- Products with a high percentage of post-consumer recycled content.
- Products that contain at least 50% recycled content or sustainable alternative fiber.
- Forest Stewardship Council (FSC) certification for any products that source virgin wood fiber. If seeking bamboo-based products, ensure FSC certification for preventing deforestation.
- Products manufactured using chlorine-free processing or are labeled as non-bleached.
- Reduce and replace consumption of tissue paper products, e.g. switch from using paper towels for cleaning to reusable/washable rags.
Canada’s boreal forest is one of the most ecologically important forests in the world1. Forests act as a sink sequestering carbon from the atmosphere absorbs 15-20% of human carbon emissions created annually2,3. Logging for paper products not only causes deforestation and loss of biodiversity, but it directly contributes to the climate crisis. The largest U.S. tissue product manufacturers continue to make toilet paper from virgin fibers harvested from the Canadian boreal forest1. Using virgin materials from forests to manufacture janitorial products is an inefficient use of valuable natural resources – in essence, we are flushing trees down the toilet1!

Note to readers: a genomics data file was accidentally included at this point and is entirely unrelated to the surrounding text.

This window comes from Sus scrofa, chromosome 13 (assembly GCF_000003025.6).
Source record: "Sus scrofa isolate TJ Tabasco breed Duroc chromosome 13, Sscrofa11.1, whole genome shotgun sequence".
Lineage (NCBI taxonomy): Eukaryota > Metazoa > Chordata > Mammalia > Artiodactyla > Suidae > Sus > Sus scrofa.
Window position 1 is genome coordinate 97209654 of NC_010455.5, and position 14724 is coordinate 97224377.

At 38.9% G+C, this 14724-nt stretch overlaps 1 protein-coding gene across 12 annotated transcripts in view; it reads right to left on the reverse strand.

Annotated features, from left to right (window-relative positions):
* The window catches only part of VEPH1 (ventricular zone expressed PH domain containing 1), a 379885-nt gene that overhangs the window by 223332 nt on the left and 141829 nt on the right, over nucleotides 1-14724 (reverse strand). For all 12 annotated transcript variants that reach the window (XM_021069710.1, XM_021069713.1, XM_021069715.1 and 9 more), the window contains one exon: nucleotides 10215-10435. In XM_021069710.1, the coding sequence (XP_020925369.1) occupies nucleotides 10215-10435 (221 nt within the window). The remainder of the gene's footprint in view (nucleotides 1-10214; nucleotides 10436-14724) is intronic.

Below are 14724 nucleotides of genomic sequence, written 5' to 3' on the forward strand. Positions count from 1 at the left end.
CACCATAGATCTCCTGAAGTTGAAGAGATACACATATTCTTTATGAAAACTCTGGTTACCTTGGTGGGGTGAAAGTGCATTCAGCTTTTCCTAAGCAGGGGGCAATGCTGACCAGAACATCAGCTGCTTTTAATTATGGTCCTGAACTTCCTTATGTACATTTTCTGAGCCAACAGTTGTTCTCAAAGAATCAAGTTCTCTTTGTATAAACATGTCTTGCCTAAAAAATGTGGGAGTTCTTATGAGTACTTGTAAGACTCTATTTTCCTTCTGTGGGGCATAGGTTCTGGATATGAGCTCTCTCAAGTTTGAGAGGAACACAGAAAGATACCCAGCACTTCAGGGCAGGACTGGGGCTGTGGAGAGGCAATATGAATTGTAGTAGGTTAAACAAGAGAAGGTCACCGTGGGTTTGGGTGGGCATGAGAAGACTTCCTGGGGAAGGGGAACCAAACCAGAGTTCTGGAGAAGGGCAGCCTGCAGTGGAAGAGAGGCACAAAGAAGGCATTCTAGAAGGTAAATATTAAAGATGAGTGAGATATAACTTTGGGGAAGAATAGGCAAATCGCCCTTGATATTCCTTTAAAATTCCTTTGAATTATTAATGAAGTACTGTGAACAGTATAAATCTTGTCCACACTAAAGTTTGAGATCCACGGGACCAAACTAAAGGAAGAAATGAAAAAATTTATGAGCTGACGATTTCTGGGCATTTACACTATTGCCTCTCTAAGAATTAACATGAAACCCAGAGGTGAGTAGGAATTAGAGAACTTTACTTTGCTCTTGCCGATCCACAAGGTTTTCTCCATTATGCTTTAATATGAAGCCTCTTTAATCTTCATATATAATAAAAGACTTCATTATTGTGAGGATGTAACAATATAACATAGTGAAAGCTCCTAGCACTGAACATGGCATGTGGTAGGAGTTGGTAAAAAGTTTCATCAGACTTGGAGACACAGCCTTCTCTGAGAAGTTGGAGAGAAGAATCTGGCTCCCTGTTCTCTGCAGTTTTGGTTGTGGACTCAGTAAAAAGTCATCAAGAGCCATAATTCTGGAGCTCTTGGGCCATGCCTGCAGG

Tissue products (toilet paper, paper towels, tissues) are a common and necessary purchase for your practice. Careful consideration should guide the purchasing of hygienic paper products in order to combat climate change, to protect indigenous cultures and to preserve biodiversity, including animal species the veterinary profession should advocate for and protect. Fret no more! These purchasing guidelines and resources will help you make environmentally responsible choices when it comes to restocking your hygienic paper products.
There are many toilet paper/paper towel companies that make their tissues from 100% virgin forest fiber, including the three largest U.S. tissue companies. It is advised to avoid products sourced from 100% virgin forest fiber.
1. NRDC: The Issue with Tissue.
2. Case, M. J., Johnson, B. G., Bartowitz, K. J., & Hudiburg, T. W. Forests of the future: Climate change impacts and implications for carbon storage in the Pacific Northwest, USA. Forest Ecology and Management 482, 118886 (2021).
3. Le Quéré, C., Andrew, R. M., Friedlingstein, P., et al. Global carbon budget 2018. Earth System Science Data 10(4), 2141-2194 (2018).